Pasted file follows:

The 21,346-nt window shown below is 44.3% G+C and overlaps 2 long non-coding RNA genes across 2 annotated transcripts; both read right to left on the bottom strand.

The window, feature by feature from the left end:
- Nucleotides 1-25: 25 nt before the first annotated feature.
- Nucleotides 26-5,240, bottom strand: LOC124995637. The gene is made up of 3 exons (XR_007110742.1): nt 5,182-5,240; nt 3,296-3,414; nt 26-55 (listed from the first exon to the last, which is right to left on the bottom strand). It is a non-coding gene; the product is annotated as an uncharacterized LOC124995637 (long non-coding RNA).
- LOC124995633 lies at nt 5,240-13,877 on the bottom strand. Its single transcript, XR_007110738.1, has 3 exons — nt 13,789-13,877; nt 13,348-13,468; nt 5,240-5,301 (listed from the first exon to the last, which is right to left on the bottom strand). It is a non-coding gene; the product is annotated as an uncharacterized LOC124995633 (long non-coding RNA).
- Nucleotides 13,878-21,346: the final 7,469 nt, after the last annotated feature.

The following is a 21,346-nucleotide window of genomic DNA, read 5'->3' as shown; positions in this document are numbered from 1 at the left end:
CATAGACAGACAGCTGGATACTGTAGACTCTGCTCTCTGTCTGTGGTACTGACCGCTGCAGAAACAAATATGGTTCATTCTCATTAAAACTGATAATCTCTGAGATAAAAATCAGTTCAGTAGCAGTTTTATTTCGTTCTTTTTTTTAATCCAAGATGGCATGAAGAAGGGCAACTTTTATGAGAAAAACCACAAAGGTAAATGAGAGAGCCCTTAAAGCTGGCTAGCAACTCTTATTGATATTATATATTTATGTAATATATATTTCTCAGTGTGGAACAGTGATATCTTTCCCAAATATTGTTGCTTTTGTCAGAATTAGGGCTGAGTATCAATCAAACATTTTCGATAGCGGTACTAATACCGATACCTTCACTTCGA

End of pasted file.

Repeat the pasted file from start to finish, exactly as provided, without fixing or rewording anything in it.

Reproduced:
The 21,346-nt window shown below is 44.3% G+C and overlaps 2 long non-coding RNA genes across 2 annotated transcripts; both read right to left on the bottom strand.

The window, feature by feature from the left end:
- Nucleotides 1-25: 25 nt before the first annotated feature.
- Nucleotides 26-5,240, bottom strand: LOC124995637. The gene is made up of 3 exons (XR_007110742.1): nt 5,182-5,240; nt 3,296-3,414; nt 26-55 (listed from the first exon to the last, which is right to left on the bottom strand). It is a non-coding gene; the product is annotated as an uncharacterized LOC124995637 (long non-coding RNA).
- LOC124995633 lies at nt 5,240-13,877 on the bottom strand. Its single transcript, XR_007110738.1, has 3 exons — nt 13,789-13,877; nt 13,348-13,468; nt 5,240-5,301 (listed from the first exon to the last, which is right to left on the bottom strand). It is a non-coding gene; the product is annotated as an uncharacterized LOC124995633 (long non-coding RNA).
- Nucleotides 13,878-21,346: the final 7,469 nt, after the last annotated feature.

The following is a 21,346-nucleotide window of genomic DNA, read 5'->3' as shown; positions in this document are numbered from 1 at the left end:
CATAGACAGACAGCTGGATACTGTAGACTCTGCTCTCTGTCTGTGGTACTGACCGCTGCAGAAACAAATATGGTTCATTCTCATTAAAACTGATAATCTCTGAGATAAAAATCAGTTCAGTAGCAGTTTTATTTCGTTCTTTTTTTTAATCCAAGATGGCATGAAGAAGGGCAACTTTTATGAGAAAAACCACAAAGGTAAATGAGAGAGCCCTTAAAGCTGGCTAGCAACTCTTATTGATATTATATATTTATGTAATATATATTTCTCAGTGTGGAACAGTGATATCTTTCCCAAATATTGTTGCTTTTGTCAGAATTAGGGCTGAGTATCAATCAAACATTTTCGATAGCGGTACTAATACCGATACCTTCACTTCGA